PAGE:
We were achieving around 27.7 mpg on the school run and on short local trips...
The popular Kia Sportage SUV has been given a facelift for 2014, featuring a new grille, rear LED lighting on the top-of-the-range models with a shark-fin antenna mounted on the rear of the roof. There have been revisions to the interior including a new soft 'nano' paint finish which has been added to the dashboard and centre console and there is now centre console illumination and soft-touch upper door trims. The door-mounted audio tweeters have been repositioned to enhance sound quality. A new 4.3-inch TFT LCD colour touch-screen audio system with integrated rear-view camera features on higher grade models. Cars with Satellite Navigation now have a 7” screen with an-European navigation.
For 2014 there are five trim levels, ‘1’, ‘2’, ‘3’ ‘3 Sat Nav’ and ‘4’, with the all-wheel-drive models been prefaced with ‘KX’. There is a choice of four engines a 1.6-litre petrol which might suit those of you who do low mileage – a 1.7-litre diesel and a 2.0-litre diesel unit available with two outputs (134 bhp / 181 bhp).
The 1.6-litre petrol and 1.7-litre diesel are front-wheel drive with a six-speed manual gearbox. The 2.0-litre diesel unit is available with a six-speed manual or six-speed automatic transmission and is only available with all-wheel-drive.
The Sportage is built at Kia’s European plant in Zilina which is located in Slovakia, the Sportage’s closely related cousin the Hyundai ix35 is also produced here.
What we tested
We drove the top-of-the-range Kia Sportage KX-4 181 bhp 2.0-litre diesel automatic, with Dymax intelligent all-wheel-drive with an on the road price of £29,505.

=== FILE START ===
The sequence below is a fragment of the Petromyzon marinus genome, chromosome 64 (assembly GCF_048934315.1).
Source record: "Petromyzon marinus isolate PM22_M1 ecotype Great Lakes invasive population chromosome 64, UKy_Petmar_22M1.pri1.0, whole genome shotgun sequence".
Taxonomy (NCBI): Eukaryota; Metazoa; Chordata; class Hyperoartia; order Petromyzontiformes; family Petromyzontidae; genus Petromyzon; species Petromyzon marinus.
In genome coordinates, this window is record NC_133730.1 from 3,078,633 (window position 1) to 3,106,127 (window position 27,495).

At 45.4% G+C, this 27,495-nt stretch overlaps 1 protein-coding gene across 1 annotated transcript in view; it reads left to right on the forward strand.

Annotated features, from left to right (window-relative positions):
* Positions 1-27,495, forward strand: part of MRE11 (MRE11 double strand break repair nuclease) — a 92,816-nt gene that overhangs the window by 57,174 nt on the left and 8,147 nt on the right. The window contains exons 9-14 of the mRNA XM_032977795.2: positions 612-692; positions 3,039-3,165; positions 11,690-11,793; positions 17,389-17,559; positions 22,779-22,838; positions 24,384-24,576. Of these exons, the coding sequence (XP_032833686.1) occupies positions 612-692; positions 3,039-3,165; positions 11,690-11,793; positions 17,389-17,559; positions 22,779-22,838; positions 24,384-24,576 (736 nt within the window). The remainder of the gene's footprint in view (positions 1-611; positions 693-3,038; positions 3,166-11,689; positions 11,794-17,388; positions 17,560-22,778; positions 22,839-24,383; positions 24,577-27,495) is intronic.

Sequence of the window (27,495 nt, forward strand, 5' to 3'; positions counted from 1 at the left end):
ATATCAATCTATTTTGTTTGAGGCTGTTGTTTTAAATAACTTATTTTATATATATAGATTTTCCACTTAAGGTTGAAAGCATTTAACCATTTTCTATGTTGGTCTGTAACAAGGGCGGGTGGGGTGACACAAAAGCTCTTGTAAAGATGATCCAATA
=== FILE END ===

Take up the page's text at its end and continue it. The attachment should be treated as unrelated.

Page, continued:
We drove the 2.0-litre diesel model with six-speed automatic gearbox which outputs 181 bhp / delivering 392Nm of torque between 1,800-2,500 rpm. The automatic transmission offers slightly more torque than the 383Nm manual. Performance figures from Kia indicate a 0-62 mph time of 9.5 seconds and a top speed of 121 mph.
Our test car was fitted with a six-speed automatic gearbox, which allows sequential manual changes via the gear lever, although there aren’t paddle shifts on the steering wheel. To be honest it is a case of sticking it into drive and forgetting about it, we doubt you will want to manually change gear except for the novelty factor.
There is some turbo lag and the automatic gearbox can take some time to respond to your input. Saying that, the 2.0-litre Sportage never feels lacking under normal conditions and feels brisk enough on the motorway but it can feel underpowered when overtaking on the open road.
You will notice the chatter from the diesel engine but overall sound proofing is good at lower speeds and the engine is not particularly intrusive. Although we did complain that there was some wind and road noise at speed, especially on the motorway.
We were achieving around 27.7 mpg on the school run and on short local trips, this increased to 37.8 mpg on motorway runs. This is not that far off the official NEDC figures of 31 mpg urban, 46.3 mpg extra urban and 39.2 mpg combined – remembering that these figures are not real-world results. The Co2 emissions for the Sportage 2.0-litre diesel automatic are recorded at 189 g/km putting it in VED band ‘J’ or when tested £265 per annum – although the first year is £485, which is covered in the on the road price.
The manual version can tow up to 2,000 kg braked or 1,600 kg with an automatic transmission – both can tow an un-braked trailer up to 750 kg. Trailer Stability Assist is now standard across the range, working in conjunction with the Electronic Stability Control system; it continuously monitors vehicle stability, gently applying some front braking force if it detects a potential loss of control. If this is insufficient, gentle all-wheel braking is introduced along with a reduction in engine power until the vehicle and trailer are stabilised.